By Meredith Martin & Julie Park
In Fall 2021, art history professor Meredith Martin taught a graduate seminar at the Institute of Fine Arts entitled “Chinoiserie in European Art and Performance.” The course explored the phenomenon of chinoiserie (a global decorative style inspired by images, materials, and ideas of China) in early modern Europe. The plan was to conduct multiple offsite visits to New York area museums to study their rich collections of chinoiserie firsthand, but this proved difficult owing to the pandemic. Fortunately, materials at NYU Libraries, notably the Fales Collection’s trove of early modern illustrated accounts of East Asia, were still accessible to the class. These materials—including an early work of science fiction, travel literature and embassy reports, a garden treatise, and children’s books—comprise most of the items in this virtual exhibition.
Bequeathed to NYU between 1957 and 1966 by DeCoursey Fales in memory of his father, Haliburton Fales, the Fales Collection centers on the history of the English novel. Early travel narratives became part of the collection because they offer valuable information about the cultural contexts in which imaginative prose writing in English developed from the eighteenth century to today. Connecting the Fales Collection to the chinoiserie seminar and to its students, who each selected a book to research and write about over the course of the semester, provided a valuable opportunity for allowing the multidisciplinary range of these holdings to emerge. It also allowed the class to discover that ideas and fantasies about China were more prevalent in European culture than one might originally assume.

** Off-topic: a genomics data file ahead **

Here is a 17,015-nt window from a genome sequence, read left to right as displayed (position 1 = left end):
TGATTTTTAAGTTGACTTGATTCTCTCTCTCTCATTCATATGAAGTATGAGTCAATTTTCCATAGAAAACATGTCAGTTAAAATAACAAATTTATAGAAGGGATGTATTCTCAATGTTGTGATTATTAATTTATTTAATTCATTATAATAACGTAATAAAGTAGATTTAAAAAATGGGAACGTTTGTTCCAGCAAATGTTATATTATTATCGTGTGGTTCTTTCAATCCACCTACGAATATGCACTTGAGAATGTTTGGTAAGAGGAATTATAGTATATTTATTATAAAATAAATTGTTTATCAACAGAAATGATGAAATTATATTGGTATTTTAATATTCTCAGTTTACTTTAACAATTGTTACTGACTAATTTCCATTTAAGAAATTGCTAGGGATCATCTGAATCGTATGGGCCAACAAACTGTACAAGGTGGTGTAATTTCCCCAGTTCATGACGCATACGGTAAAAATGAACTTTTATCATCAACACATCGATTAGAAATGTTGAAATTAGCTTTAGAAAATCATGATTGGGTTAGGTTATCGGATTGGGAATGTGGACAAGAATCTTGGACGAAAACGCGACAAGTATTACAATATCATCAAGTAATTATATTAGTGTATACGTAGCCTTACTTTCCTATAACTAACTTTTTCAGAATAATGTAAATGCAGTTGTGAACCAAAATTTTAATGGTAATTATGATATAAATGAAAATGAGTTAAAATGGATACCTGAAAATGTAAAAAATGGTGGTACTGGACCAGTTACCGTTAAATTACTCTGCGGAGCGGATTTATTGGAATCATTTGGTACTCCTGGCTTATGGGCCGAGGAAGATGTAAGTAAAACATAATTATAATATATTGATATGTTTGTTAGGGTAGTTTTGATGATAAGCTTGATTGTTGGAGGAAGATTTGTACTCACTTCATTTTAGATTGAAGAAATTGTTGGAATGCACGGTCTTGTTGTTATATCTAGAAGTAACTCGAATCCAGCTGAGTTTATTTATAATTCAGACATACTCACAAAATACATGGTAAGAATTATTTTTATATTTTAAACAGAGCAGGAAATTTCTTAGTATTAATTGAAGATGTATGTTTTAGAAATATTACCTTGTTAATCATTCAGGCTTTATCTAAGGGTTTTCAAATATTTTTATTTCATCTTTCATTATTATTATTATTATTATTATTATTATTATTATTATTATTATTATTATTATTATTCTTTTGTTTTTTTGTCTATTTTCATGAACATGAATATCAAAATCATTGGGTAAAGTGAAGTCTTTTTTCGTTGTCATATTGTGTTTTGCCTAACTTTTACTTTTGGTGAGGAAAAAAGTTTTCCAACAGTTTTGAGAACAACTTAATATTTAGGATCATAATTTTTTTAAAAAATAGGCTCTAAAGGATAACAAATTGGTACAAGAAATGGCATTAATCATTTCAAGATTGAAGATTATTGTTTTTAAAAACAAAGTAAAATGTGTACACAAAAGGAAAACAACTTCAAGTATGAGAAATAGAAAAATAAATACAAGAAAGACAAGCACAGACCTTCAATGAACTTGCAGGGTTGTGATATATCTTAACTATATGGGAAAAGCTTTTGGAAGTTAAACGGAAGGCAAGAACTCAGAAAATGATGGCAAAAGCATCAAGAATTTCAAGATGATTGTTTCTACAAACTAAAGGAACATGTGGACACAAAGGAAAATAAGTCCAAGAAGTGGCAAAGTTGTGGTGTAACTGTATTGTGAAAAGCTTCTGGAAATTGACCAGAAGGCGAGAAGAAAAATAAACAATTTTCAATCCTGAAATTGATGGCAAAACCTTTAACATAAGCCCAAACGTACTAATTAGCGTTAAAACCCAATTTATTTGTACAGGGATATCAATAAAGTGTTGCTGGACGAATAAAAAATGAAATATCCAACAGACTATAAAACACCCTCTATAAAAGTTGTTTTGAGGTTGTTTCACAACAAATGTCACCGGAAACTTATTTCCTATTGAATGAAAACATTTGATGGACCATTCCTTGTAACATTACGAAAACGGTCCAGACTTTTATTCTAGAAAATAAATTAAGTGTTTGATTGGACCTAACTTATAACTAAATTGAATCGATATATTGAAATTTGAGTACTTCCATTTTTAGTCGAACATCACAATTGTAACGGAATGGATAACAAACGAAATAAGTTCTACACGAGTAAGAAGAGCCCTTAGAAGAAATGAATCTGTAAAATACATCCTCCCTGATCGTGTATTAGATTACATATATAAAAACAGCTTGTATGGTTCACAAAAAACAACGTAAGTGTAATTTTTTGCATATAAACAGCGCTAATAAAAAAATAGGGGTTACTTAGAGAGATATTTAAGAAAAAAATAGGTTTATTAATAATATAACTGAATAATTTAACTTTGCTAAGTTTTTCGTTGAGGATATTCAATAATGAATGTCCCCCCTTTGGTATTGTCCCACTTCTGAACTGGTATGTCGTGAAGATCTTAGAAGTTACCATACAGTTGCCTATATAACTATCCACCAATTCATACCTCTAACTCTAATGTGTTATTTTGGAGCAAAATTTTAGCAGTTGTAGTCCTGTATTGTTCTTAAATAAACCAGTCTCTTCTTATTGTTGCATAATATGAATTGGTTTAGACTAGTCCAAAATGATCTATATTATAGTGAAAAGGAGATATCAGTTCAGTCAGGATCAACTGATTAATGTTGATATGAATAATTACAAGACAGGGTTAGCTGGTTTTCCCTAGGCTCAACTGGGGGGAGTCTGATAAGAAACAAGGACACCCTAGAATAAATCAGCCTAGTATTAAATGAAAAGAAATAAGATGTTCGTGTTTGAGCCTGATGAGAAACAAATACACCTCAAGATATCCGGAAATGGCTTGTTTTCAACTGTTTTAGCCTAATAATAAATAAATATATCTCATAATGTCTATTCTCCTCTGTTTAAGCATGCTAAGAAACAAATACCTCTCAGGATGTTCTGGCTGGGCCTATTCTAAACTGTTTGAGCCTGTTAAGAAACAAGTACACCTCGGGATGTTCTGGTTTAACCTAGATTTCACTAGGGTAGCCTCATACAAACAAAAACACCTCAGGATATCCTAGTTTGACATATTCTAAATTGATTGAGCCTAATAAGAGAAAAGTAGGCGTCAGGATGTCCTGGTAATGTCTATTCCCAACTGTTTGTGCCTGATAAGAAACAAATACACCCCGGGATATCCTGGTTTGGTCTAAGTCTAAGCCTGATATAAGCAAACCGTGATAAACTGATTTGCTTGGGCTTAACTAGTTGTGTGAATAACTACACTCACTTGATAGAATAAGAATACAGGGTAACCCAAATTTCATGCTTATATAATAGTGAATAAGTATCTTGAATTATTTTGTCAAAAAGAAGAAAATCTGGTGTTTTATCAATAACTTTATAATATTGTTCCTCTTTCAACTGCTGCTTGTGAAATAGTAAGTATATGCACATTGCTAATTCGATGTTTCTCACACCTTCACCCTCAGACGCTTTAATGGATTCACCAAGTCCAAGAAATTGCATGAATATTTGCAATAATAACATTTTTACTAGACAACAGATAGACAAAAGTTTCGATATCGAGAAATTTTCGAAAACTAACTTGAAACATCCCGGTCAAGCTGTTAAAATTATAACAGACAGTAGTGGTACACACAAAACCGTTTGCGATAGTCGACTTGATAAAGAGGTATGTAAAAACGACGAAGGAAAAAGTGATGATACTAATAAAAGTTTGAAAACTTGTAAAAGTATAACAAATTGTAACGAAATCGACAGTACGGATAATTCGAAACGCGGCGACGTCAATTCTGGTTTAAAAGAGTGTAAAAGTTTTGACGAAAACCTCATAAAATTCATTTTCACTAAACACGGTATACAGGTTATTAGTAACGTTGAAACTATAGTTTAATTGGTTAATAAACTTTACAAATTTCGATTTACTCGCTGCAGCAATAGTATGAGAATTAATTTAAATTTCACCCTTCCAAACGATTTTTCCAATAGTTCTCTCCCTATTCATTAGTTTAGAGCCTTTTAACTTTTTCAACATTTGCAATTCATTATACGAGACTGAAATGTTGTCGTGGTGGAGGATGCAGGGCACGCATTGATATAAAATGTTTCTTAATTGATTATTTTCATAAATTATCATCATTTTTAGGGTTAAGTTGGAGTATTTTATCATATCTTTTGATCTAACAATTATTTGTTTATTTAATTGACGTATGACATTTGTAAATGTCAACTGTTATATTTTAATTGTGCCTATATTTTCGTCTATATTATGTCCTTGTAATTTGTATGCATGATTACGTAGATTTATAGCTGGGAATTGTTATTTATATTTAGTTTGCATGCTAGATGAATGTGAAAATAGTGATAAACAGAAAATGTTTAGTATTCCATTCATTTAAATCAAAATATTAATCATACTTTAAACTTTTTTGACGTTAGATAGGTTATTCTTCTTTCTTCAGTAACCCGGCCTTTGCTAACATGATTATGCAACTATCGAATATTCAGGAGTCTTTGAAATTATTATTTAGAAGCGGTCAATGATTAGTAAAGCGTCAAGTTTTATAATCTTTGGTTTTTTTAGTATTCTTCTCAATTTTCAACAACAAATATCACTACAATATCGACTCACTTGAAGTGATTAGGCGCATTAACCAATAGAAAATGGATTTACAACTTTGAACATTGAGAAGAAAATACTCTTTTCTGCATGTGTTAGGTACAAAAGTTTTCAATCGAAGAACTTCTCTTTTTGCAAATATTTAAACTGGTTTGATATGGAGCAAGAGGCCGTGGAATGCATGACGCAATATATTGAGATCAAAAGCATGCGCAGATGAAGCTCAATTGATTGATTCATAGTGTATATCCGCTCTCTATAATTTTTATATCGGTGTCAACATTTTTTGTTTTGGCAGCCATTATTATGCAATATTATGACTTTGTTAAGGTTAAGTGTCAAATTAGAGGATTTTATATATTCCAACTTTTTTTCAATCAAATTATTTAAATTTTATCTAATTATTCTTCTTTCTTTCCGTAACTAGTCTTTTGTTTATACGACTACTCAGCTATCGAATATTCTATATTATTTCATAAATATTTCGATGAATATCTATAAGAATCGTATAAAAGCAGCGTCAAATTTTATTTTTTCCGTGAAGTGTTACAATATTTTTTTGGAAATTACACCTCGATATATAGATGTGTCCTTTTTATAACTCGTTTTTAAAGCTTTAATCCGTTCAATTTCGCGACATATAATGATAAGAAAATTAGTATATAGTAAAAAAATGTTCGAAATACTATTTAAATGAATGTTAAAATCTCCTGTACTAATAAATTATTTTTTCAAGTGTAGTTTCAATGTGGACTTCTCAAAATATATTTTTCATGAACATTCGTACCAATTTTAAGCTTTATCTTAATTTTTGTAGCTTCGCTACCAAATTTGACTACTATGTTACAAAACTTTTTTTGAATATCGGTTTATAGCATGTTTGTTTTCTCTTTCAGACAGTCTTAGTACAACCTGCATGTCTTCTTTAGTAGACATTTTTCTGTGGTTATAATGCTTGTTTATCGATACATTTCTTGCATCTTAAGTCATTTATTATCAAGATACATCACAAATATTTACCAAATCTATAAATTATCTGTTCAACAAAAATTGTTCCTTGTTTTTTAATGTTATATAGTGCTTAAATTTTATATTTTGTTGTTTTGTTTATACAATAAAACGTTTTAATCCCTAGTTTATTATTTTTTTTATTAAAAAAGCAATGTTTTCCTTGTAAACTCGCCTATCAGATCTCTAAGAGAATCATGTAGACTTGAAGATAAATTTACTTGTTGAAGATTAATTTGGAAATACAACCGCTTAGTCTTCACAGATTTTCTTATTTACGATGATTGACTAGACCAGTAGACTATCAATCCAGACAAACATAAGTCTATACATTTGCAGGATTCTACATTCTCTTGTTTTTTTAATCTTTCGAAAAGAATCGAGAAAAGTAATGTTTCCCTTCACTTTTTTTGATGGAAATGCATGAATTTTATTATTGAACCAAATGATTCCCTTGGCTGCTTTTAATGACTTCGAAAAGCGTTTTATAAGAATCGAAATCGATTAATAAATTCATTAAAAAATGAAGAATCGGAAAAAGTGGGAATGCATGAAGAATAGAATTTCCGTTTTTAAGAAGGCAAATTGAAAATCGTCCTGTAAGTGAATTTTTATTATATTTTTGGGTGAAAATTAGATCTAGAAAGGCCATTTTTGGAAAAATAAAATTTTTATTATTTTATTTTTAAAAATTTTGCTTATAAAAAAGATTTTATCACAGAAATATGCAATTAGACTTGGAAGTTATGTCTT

Serendipitously, for the past two and a half years Julie Park, a scholar of seventeenth- and eighteenth-century England working at the crossroads of literary studies and material and visual culture, has served as Assistant Curator/Faculty Fellow at the Bobst Library’s Special Collections Center, where the Fales Collection is housed. She and Meredith got together to conceive this exhibition and design a seminar session devoted both to the history of European accounts of East Asia and to the hands-on joy of engaging with rare books and writing a catalogue entry label. Overall, the students did an excellent job with their assignments, which included learning how to utilize the Manifold online platform. We are grateful to Jojo Karlin, a literary scholar and NYU’s Digital Scholarship Specialist, for instructing the class on the intricacies of Manifold; to Noelle Barr, who, as the seminar’s student course assistant, contributed to the exhibition and assisted in site creation and design; and to Charlotte Priddle, Director of NYU Special Collections, for helping us locate items.